Introduction to Random Tilings

What are random tilings?

Suppose we have an nxn square region. We can then cover it with 1x2 dominoes without overlap, i.e., tile it with dominoes. There will be many different possible tilings. We can randomly select a tiling from the set of all possible tilings, and ask questions about its behavior. Below is a randomly-tiled square, with differently oriented tiles colored differently.

This looks pretty much like what we expect, but what if we take a slightly differently shaped region? In particular, we can take the Aztec diamond, which is the set of those lattice squares completely inside a square tilted 45 degrees.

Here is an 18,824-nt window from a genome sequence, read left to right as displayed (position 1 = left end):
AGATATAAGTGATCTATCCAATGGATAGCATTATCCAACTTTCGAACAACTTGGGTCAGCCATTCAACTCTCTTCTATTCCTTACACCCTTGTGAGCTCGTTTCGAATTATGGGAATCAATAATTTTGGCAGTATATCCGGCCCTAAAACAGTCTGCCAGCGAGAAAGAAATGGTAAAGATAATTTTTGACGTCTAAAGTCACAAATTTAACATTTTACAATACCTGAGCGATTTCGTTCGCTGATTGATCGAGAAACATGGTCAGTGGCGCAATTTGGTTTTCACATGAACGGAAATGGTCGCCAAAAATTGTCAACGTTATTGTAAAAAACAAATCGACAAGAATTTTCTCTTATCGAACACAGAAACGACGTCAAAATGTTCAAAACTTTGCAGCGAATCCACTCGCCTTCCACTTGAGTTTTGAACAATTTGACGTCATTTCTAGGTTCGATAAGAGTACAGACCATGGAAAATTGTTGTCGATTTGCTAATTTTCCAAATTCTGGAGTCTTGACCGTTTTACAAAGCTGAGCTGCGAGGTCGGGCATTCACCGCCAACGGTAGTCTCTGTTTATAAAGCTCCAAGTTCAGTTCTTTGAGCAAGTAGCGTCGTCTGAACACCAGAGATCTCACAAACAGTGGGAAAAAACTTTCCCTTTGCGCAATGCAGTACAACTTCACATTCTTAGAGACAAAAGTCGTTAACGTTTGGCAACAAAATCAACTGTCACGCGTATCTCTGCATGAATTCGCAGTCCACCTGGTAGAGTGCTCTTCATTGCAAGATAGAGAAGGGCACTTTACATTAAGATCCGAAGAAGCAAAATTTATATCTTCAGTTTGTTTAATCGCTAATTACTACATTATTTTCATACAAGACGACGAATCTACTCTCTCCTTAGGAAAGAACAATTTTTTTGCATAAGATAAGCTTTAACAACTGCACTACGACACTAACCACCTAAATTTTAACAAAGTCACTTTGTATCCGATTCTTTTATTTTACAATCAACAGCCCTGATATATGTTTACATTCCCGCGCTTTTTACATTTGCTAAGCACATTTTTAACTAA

Click here for a more rigorous definition of the Aztec diamond. If we take a random tiling from the set of all tilings of the Aztec diamond, we get the following:

We now see an extraordinary effect: the dominoes all go in the same direction at each of the corners! This is known as the Artic Circle phenomenon, because one can prove that for a large Aztec diamond, the polar regions (where the dominoes are "frozen" into a brickwork pattern) are almost always just the regions outside the inscribed circle.